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Agent: Anthony Davis hasn’t given Pelicans list of preferred trade destinations

Anthony Davis requested a trade from the Pelicans. His agent, Rich Paul, said the superstar wants to be dealt to a team that “allows him the chance to win consistently and compete for a championship.”

Which teams qualify?

Chris Broussard of ESPN:

Not giving the Pelicans a list is about controlling the narrative. Right now, Davis can paint himself as still loyal to New Orleans. He’ll continue to play hard, and he was just honest and open about his intentions. If he gave the Pelicans a list of preferred destinations, that would be seen as too demanding in his exit.

The big question: Will Davis tell certain teams whether he will or won’t re-sign in 2020 free agency. That knowledge should greatly affect how much teams offer New Orleans in a trade. It’d put the Pelicans in the same de facto position as if they had a preference list directly from Davis, but it’d give him more plausible deniability to be the good guy.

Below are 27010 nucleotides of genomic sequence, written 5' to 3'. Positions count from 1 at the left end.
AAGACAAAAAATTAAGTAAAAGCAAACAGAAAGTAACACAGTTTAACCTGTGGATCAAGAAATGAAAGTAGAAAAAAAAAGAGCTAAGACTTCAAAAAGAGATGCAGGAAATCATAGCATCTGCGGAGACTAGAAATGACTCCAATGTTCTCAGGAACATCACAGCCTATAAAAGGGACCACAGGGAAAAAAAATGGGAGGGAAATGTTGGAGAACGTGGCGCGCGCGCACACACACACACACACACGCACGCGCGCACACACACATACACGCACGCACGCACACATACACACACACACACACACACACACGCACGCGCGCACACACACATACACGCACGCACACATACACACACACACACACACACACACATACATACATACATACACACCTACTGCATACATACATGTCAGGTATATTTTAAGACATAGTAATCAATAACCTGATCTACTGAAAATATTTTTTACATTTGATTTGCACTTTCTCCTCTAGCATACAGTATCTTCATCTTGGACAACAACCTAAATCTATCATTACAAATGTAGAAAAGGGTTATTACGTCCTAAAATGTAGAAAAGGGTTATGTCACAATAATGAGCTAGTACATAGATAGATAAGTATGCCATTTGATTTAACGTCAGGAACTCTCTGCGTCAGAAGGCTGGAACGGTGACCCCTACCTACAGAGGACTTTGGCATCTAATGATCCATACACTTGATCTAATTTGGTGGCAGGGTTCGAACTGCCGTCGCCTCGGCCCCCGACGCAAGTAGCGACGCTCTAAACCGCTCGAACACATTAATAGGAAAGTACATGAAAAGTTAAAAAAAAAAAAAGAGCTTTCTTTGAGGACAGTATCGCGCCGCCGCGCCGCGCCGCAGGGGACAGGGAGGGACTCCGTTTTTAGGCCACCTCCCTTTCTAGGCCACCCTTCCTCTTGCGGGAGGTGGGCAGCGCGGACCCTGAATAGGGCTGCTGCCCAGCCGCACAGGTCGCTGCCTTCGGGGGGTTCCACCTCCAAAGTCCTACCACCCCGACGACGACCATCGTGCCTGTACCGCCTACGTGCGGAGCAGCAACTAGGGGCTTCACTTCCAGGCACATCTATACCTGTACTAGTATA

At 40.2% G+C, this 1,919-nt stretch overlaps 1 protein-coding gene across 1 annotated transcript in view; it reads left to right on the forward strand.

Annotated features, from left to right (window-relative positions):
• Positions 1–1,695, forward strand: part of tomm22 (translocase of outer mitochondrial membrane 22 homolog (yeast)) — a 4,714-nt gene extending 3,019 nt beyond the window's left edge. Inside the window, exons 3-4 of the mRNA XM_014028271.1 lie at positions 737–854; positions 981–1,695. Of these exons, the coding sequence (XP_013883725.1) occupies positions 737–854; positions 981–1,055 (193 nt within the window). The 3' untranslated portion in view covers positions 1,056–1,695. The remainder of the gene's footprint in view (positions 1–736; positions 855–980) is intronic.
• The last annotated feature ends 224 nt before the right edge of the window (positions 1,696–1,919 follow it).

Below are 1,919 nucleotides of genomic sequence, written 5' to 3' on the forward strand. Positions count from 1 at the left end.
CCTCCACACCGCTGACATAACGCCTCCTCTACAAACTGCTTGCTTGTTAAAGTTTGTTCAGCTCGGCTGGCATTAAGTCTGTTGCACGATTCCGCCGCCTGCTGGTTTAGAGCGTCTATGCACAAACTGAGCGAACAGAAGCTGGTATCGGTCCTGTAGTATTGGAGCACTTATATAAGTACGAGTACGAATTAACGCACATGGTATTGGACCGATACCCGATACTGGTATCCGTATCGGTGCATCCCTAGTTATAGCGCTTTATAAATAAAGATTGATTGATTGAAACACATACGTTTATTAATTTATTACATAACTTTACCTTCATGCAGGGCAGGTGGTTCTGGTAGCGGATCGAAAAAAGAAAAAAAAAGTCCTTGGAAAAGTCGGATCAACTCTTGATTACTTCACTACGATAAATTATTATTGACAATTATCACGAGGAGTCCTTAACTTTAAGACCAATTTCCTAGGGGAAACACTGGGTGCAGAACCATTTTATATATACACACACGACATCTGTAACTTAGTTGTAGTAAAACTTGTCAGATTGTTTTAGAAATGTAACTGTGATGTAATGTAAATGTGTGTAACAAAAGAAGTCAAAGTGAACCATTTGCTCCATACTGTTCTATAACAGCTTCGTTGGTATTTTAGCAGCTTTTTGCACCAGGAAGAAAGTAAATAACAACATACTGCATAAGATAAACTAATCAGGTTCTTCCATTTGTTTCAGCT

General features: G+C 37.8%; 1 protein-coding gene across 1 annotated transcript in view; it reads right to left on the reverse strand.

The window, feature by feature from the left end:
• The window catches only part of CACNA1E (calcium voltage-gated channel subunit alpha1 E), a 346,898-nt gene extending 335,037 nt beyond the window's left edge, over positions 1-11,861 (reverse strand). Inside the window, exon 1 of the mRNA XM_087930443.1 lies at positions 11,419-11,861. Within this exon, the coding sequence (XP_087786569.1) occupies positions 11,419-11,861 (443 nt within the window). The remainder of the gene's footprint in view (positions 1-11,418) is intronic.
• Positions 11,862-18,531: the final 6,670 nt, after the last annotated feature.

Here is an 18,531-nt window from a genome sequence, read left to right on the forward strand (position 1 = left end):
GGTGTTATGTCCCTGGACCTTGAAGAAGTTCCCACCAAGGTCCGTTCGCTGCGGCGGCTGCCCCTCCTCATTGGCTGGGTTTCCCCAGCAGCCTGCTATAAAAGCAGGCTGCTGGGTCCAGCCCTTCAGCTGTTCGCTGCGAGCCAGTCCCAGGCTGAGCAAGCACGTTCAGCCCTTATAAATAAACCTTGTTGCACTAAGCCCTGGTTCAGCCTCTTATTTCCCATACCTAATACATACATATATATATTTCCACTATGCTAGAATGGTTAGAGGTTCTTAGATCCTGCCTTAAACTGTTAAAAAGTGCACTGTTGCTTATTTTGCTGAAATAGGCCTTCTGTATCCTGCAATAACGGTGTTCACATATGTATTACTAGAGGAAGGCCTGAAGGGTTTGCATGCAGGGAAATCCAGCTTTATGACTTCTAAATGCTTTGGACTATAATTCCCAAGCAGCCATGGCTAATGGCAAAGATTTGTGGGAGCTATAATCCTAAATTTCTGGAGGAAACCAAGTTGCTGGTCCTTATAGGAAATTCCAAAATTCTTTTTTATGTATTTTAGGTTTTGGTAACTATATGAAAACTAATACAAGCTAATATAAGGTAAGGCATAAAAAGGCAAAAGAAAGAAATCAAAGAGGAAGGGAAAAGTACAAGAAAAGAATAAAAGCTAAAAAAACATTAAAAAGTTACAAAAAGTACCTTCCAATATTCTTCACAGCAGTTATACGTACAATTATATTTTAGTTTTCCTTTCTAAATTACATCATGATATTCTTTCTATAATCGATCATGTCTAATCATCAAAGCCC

Really, the timing of his trade request already speaks volumes. If he wanted to join the Celtics, he would have waited until the offseason to request a trade. Boston can’t trade for Davis without moving Kyrie Irving until Irving’s current contract expires July 1, because they’re both designated rookie scale players. New Orleans could still trade Davis to the Celtics, but this is a major indicator he doesn’t want to join Boston.

Davis hired LeBron James’ agent. LeBron openly recruited Davis to Los Angeles. There are a lot of hints Davis wants to join the Lakers.

Ultimately, Davis can get wherever he wants in 2020 free agency. If he must spend the rest of this season and next season elsewhere first, so be it. But if he joins his long-term team via trade first, he could make more money.

Davis’ max re-signing in 2020 projects to be about $205 million over five years (about $41 million annually). If he leaves his prior team that summer, his max projects to be about $152 million over four years (about $38 million annually).

Money isn’t everything to Davis. Rejecting a super-max extension from the Pelicans – which projects to be worth about $240 million over five years (about $48 million annually) – proves that. But he’d likely rather have more money than less. He’d also likely rather join his next long-term team sooner than later.

We’ll see how aggressive he gets about engineering that. So far, he’s presenting a more-passive approach.